Because of his poetic discourse, the materials he used — iron, coal, jute bags, rags, rocks, fire, earth — Kounellis could flaunt infinite resonances with many of his colleagues (Fabro, Zorio, Penone Paolini, Pistoletto, etc.). His visual alphabet — especially iron and coal — was never regarded as a subject per se, but it was introjected as a literary presence. The last of the romantics, Kounellis was passionate for the 19th century epic. His coal came from there, born from French literature, from Victor Hugo’s novels. And then there was the weight, the real metric for an aesthetic-artistic judgment. “The painting was once an idealized surface,” he said. “But everything that surrounds us has a weight, and the burden is an adventure in itself. A picture does not polarize the space, but a ton of coal does. It determines it.”
Kounellis said that after the post-war period, a tonal painting was no longer possible. He went in search of harmony, like Morandi’s. The bourgeoisie claimed principle was dead. The urgency was to get out of the picture.
The exploration of the “room of self” was diminished with cages inhabited by live birds that served as a frame to the works, or with the spatial/architectural rows of blacks coats without owners. Or with flames and metal sheets to mark ghosts trails, while threatening hooks hung on the walls. All of them always “Untitled.”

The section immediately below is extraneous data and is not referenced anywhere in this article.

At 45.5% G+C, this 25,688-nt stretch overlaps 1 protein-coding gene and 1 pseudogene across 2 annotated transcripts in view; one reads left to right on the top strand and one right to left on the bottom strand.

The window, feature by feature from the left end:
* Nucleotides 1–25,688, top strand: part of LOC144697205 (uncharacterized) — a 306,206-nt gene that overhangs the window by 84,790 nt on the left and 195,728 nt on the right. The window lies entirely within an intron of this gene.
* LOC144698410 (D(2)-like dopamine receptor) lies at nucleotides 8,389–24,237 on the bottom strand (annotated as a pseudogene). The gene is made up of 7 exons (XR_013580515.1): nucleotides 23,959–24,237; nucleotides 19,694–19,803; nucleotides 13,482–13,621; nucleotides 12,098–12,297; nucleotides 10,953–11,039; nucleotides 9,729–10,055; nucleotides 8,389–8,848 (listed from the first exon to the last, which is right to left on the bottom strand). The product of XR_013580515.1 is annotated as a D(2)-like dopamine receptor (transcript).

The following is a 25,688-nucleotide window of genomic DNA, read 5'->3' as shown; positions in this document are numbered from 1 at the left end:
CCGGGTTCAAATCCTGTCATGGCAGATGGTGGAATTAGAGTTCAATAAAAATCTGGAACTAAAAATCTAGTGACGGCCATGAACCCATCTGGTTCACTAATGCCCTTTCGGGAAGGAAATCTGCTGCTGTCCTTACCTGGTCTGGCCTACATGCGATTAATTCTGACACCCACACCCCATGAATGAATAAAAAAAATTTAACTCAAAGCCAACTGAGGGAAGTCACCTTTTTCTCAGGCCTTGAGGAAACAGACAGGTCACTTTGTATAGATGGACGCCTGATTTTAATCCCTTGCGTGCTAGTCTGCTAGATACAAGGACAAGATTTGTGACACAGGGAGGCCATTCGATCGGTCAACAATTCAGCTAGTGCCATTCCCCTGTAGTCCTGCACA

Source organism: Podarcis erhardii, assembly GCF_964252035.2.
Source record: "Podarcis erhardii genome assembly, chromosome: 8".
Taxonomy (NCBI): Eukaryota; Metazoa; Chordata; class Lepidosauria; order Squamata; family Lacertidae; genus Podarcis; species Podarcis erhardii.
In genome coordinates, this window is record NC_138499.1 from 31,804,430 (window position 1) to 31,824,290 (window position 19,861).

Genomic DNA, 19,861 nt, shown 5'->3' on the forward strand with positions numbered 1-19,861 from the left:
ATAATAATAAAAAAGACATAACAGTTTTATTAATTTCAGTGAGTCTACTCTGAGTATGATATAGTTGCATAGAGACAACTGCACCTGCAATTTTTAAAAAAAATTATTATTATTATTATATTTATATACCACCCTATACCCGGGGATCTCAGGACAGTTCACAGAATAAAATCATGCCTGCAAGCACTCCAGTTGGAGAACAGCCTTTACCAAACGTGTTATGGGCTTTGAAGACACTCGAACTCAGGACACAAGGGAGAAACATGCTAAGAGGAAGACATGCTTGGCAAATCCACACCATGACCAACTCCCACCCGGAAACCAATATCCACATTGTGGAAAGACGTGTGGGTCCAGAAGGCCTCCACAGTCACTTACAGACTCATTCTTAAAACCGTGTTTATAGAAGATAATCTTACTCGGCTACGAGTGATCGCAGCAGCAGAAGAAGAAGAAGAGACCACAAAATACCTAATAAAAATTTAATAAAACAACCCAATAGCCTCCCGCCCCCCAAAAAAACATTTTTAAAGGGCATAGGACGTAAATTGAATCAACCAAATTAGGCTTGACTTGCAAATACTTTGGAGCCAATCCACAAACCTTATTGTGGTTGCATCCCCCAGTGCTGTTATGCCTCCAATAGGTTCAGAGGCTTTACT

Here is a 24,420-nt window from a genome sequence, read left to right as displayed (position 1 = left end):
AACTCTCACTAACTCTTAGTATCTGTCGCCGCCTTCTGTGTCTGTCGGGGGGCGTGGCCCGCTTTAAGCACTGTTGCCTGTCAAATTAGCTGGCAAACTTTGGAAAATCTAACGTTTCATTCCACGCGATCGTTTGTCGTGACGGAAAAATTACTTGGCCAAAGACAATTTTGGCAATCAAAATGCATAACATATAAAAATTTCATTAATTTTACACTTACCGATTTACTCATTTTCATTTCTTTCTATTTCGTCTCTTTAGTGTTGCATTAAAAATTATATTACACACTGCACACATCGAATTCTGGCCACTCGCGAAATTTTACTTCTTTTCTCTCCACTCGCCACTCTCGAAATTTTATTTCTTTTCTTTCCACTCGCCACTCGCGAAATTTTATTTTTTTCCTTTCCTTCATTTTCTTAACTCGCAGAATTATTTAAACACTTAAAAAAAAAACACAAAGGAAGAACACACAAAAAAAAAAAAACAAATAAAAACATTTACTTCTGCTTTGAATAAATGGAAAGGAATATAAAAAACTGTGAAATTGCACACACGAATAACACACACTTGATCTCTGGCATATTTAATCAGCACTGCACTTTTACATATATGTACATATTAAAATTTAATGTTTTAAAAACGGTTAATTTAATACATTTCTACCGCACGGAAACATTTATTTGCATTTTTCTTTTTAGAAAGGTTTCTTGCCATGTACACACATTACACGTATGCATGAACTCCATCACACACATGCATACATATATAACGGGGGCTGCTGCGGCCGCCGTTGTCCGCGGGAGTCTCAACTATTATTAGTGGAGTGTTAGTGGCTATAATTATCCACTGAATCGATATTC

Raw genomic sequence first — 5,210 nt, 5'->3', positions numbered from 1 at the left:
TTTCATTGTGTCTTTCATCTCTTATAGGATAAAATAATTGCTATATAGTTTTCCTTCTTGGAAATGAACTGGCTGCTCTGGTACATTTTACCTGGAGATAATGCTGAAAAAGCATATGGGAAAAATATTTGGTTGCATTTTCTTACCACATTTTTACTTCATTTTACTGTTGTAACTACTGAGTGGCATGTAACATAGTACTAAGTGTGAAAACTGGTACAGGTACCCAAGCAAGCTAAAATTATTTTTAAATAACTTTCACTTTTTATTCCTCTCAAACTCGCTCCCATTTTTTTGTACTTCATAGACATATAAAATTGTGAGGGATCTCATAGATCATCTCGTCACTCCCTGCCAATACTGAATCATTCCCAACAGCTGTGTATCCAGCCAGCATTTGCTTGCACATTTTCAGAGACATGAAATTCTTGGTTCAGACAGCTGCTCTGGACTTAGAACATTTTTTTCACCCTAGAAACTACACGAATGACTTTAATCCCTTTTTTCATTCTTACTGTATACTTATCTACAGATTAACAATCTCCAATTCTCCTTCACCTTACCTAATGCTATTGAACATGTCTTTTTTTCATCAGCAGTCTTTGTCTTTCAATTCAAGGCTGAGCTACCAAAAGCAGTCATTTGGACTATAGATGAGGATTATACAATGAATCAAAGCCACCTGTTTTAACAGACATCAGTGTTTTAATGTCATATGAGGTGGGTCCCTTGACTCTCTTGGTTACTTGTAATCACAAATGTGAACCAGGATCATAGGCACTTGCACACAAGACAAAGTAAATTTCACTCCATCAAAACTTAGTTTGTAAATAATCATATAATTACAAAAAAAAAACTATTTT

The man, in fact, populated those places. His footprints are everywhere, yet he is now remembered in the absence, in the emptiness. His was a difficult archaeological work: Kounellis reconstructed topographies of movement, interwove threads of stories and left everyone who had just passed by hanging in the intersection. Kounellis was the icon of the migrant explorer, the stranger who approaches others, asking for a meeting. The dislocation, the idea of hasty escape, the exile paginated and classified to sort out the emotional chaos.
Kounellis did not know how to respond to the direct question of why, at some specific moment, he decided to become an artist. “I do not remember if it was morning or afternoon, if the sun was going down when I got the lighting of an image, which became language,” he said. But he knew very well the reasons that had pushed him and other members of his generation to go “out of context.”
His sudden change of perspective had something to do with his fatal attraction for Italy, which had a long history. Since his paternal grandfather was American, he could have turned into a perfect New Yorker, but for Kounellis, after admiring the Titian and Caravaggio madonnas, so strongly carnal, expressing such a powerful chiaroscuro narrative, there could be no other place to emigrate. He was the heir of a history that put a new humanism at the core. “I belong to the world of the shadows,” he said, pointing out that shadow that did not hide linguistic ambiguities, but offered unending possibilities to weave a drama. Italy, therefore, could never become home to a Mondrian and his mystical and modern clarity.
For Kounellis, art history — and by extension that of humanism — followed logical pathways from Masaccio to arrive at the post-war years of the early 20th century and the avant-garde movements, to the far north, the German expressionists or the even more extreme Munch, a painter he loved. The detached artist who was working at the easel was gone. It was necessary to seek a dialogue, to become active in the theater of life, to get one’s hands dirty. Already, the horses exhibited at the Attico could be considered a sort of magical opening of that drama Kounellis refers to as total disruption of language, which no longer had a definite DNA after the war.
This is especially true nowadays, when existential precariousness is the only planetary certainty, “democratically” shared by all, in spite of ourselves.